The service time of each component by repairman is exponentially
distributed with the parameter μ 
THE PROPOSED METHODOLOGY
To describe the proposed methodology for analyzing the system’s transient
reliability, survivability of the system and the time until the system
is reached to its steady state. Consider a system having n identical components
and one repairman. The components can be arranged in any structure. Our
methodology can analyze many distinct cases. First we must define main
undesired event (top event) in system and the system is then analyzed
in the context of its environment and operation to find all credible ways
in which the undesired event can occur. The fault tree is a graphic model
of the various parallel and sequential combinations of faults that will
result in the occurrence of the predefined undesired event. The faults
can be events that are associated with component hardware failure, human
errors or any other pertinent events which can lead to the top event.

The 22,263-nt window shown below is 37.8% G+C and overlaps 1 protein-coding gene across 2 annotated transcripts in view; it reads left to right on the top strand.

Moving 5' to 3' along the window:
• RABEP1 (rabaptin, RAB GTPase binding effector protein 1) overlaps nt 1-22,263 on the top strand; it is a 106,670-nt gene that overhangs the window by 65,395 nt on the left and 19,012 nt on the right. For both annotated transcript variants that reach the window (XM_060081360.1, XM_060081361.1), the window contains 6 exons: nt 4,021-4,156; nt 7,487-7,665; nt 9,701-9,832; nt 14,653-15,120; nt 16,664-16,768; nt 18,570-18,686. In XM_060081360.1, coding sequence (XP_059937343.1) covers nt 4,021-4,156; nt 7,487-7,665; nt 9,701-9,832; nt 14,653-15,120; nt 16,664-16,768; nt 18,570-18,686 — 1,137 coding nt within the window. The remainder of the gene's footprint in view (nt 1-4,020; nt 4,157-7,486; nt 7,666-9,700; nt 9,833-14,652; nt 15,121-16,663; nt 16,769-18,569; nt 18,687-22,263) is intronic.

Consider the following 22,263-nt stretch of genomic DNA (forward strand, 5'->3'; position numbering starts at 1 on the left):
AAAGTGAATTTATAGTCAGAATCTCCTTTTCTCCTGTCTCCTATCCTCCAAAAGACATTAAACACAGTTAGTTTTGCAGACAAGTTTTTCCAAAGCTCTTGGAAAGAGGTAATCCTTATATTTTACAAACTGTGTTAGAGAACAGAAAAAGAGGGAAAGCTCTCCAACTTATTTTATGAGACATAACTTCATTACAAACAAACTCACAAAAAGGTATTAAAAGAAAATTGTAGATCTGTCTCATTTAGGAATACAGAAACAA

A FT thus depicts the logical interrelationships of basic events that
lead to the undesired event which is the top event of the fault tree.
It is important to point out that a FT is not in itself a quantitative
model. It is a qualitative model that can be evaluated quantitatively
and often is. In the next phase we must determine minimal cut sets of
the FT. A minimal cut set is a smallest combination of component failure
witch, if they occur, will cause the top event to occur. A minimal cut
set is thus a combination of primary events sufficient for the top event.
If one of the failures in the cut set does not occur, then the top event
will not occur (by this combination).
It is assumed that the time between two components failure is a random